Duby Joslin, 32, a native of Newport, R.I. and veteran 12-meter crewman, remembered an Annapolis-to-Newport race of the late 1960s as almost the equal of this Fastnet.
"It's hard to compare," he said, "because on the way to Newport we had a gale on the nose for several days, and it just went on much longer. The seas weren't nearly as big as here, though. I'd say they were both lousy."
What no one yet fathom about this year's Fastnet is why so many boats went down or were abandoned in fear of imminent foundering.
It seems likely that the course of the storm was unlucky.It struck the fleet at about the half way point for many boats, near the center of the Irish Sea. The yachts had been sailing for about two days, and already had completed the coastal battle up from Cowes, through the 5-knot adverse currents of Portland Bill, and round the Scilly Isles off Land's End.
The big boats -- Jim Kilroy's 79-foot Kilaloa from California, Ted Turner's Tenacious, Condor of Bermuda, and the Australian Siska among them -- already had rounded Fastnet Rock when the gale struck. So the strongest and largest vessels had a beam reach home during the storm.
The smaller boats had to beat the windward into it, and most could not. Many were eventually blown 100 miles off course. All of the yachts lost and abandoned were under 37 feet overall.
It appears that the middle-sized boats tended to suffer from steering failure. Ten boats in the two-ton size range had broken rudders, and at least five of those rudders were built of carbon fiber. It was the failure of a new carbon fiber rudder, earlier in Cowes Week, that also put Edward Heath's Morning Cloud out of Admiral's Cup contention. It is safe to say that carbon fiber is the most maligned building material in England, as of today.
The deaths in the water are less puzzling than the failure of the boats or their crews. The sun has been seen infrequently here in recent weeks, and the air temperature is often in the 50s. Medical reports say that hypothermia (subnormal body temperature), compounded by exhaustion, was the cause of death in most of the bodies so far recovered.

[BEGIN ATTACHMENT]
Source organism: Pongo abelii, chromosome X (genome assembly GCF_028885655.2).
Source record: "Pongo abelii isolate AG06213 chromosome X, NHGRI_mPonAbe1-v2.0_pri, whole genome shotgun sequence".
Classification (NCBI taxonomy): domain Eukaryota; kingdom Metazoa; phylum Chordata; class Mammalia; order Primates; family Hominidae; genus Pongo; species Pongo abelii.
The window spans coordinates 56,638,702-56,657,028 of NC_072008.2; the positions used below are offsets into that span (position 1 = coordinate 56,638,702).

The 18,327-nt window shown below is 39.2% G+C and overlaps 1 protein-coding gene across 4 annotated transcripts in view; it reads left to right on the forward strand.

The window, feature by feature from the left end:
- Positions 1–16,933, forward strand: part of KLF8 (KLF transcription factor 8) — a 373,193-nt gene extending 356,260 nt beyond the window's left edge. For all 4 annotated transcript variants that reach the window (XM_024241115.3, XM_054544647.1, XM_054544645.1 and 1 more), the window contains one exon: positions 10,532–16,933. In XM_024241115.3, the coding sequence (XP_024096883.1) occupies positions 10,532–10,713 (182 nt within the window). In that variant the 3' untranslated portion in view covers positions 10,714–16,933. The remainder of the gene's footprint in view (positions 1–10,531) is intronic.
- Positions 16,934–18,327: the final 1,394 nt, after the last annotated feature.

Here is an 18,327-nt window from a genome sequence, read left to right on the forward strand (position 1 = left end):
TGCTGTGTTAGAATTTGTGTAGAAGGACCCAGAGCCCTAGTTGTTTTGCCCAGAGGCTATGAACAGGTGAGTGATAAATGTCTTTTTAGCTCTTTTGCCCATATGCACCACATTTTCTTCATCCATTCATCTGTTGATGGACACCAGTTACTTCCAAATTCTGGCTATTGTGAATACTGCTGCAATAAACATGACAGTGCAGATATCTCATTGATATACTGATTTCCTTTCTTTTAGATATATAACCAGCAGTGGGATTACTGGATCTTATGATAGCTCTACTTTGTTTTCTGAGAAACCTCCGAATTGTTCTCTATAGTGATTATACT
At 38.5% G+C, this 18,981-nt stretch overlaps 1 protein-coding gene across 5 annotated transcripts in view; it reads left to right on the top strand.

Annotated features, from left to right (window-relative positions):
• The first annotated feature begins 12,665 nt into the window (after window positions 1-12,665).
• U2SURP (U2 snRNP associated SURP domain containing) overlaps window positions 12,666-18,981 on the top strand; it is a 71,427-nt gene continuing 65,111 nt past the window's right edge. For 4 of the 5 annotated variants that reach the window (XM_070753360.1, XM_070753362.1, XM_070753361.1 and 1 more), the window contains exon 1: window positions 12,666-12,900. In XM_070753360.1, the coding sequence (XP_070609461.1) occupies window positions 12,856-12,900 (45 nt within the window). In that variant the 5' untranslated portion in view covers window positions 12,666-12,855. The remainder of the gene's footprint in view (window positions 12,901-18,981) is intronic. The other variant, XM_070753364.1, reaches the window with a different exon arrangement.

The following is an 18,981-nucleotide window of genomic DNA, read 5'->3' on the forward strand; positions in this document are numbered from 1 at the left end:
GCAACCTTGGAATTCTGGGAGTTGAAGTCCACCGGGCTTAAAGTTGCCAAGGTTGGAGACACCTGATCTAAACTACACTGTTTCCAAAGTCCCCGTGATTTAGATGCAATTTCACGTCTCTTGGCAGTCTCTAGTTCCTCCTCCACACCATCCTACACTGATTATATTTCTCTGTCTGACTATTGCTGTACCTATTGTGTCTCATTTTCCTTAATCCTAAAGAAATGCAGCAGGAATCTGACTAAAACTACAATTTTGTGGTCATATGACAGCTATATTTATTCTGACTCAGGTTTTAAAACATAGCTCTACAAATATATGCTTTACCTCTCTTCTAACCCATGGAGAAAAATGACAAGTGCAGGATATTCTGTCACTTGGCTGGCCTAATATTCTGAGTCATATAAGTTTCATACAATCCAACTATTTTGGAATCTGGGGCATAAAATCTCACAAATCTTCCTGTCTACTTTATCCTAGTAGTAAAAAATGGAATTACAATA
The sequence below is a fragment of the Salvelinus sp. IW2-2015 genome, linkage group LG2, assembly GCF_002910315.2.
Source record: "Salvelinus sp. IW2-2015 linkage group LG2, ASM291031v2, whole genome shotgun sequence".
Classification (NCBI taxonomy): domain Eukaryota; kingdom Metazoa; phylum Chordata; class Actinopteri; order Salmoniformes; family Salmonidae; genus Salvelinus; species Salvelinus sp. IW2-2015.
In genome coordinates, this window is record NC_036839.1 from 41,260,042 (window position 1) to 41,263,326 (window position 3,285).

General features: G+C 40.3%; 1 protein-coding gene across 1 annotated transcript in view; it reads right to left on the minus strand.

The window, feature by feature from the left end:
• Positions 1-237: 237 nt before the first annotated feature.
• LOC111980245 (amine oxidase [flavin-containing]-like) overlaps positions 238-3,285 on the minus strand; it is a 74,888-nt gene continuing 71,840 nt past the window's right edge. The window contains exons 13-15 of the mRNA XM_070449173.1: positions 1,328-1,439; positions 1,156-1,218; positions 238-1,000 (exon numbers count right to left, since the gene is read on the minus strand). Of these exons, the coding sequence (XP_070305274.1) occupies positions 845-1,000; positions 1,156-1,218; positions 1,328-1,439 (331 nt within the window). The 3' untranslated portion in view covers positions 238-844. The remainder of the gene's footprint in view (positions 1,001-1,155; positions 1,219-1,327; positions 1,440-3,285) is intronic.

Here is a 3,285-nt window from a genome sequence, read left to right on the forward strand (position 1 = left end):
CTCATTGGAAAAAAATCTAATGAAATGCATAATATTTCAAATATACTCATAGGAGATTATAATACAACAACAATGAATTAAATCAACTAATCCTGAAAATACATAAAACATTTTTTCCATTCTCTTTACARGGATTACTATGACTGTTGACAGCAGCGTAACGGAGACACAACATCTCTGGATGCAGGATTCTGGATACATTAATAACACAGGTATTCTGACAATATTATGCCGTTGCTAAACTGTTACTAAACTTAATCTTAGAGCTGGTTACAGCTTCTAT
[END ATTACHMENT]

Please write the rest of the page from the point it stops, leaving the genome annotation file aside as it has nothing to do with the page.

In the pubs, sailors shrug in agreement at probable scenarios of tragedy.
A smaller boat is overpowered by the 70-mile-an-hour gusts. Her crew, sick and exhausted, is unable to reduce sail, or maneuver to avoid breaking seas. A crest sweeps the deck, carrying away a hatch, the vessel fills and sinks, dragging some men down by their safety harnesses. Crewmen left in the water, even in life jackets, are choked by spume or die of exposure within the hour.
Sailors have become more aware in the last year how delicate is the life of a crewman overboard. In the winter races off Florida last season, two men drowned, one after having been in the water only a few minutes.
Last week, during the hotly contested start of one day race at Cowes, the Australian boat Police Car collided with another boat with a resounding crash. Crewman John Mooney was thrown into the sea while the crews of 60 yachts looked on.
"I was just sitting there and the bow pulpit of the other yacht crashed into me and when the boats separated, she dragged me in the water," Mooney said, sitting out a dance in a Plymouth disco, his left arm in a cast.
"I was in a dazed condition. I was disoriented, and I sank very quickly. I am sure that I would have drowned had not a guy on Indigo (a nearby boat) dived in headfirst and pulled me up. It's extraordinary how fast you can drown, and everyone should know that."
Fastnet 79 probably has changed ocean racing forever. The safety record is gone now, and the possibility of disaster proven. Race committees in the future likely will impose more restrictions than before, and the sailors probably will not like it. Small boats may face new prejudice, founded or not. Expensive equipment may be demanded, some sort of crew qualification rating may be instituted.
For Britain, where sailors are made heroes in the press and knighted by the queen, this Fastnet has been a highly emotional affair. The Royal Ocean Racing Club has been blasted for failing somehow to foresee the storm. And it has been suggested that yachtsmen be required to pay the cost of their rescue.